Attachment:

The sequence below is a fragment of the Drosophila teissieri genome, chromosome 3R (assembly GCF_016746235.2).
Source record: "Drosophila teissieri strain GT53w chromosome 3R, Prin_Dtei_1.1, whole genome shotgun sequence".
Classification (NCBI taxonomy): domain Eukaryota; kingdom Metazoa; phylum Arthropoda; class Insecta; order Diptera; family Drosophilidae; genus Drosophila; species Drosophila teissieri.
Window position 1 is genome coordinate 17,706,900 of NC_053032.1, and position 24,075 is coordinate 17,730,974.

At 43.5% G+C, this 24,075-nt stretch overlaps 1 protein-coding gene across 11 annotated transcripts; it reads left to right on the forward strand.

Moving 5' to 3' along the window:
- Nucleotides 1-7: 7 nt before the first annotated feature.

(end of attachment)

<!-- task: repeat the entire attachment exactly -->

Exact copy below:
The sequence below is a fragment of the Drosophila teissieri genome, chromosome 3R (assembly GCF_016746235.2).
Source record: "Drosophila teissieri strain GT53w chromosome 3R, Prin_Dtei_1.1, whole genome shotgun sequence".
Classification (NCBI taxonomy): domain Eukaryota; kingdom Metazoa; phylum Arthropoda; class Insecta; order Diptera; family Drosophilidae; genus Drosophila; species Drosophila teissieri.
Window position 1 is genome coordinate 17,706,900 of NC_053032.1, and position 24,075 is coordinate 17,730,974.

At 43.5% G+C, this 24,075-nt stretch overlaps 1 protein-coding gene across 11 annotated transcripts; it reads left to right on the forward strand.

Moving 5' to 3' along the window:
- Nucleotides 1-7: 7 nt before the first annotated feature.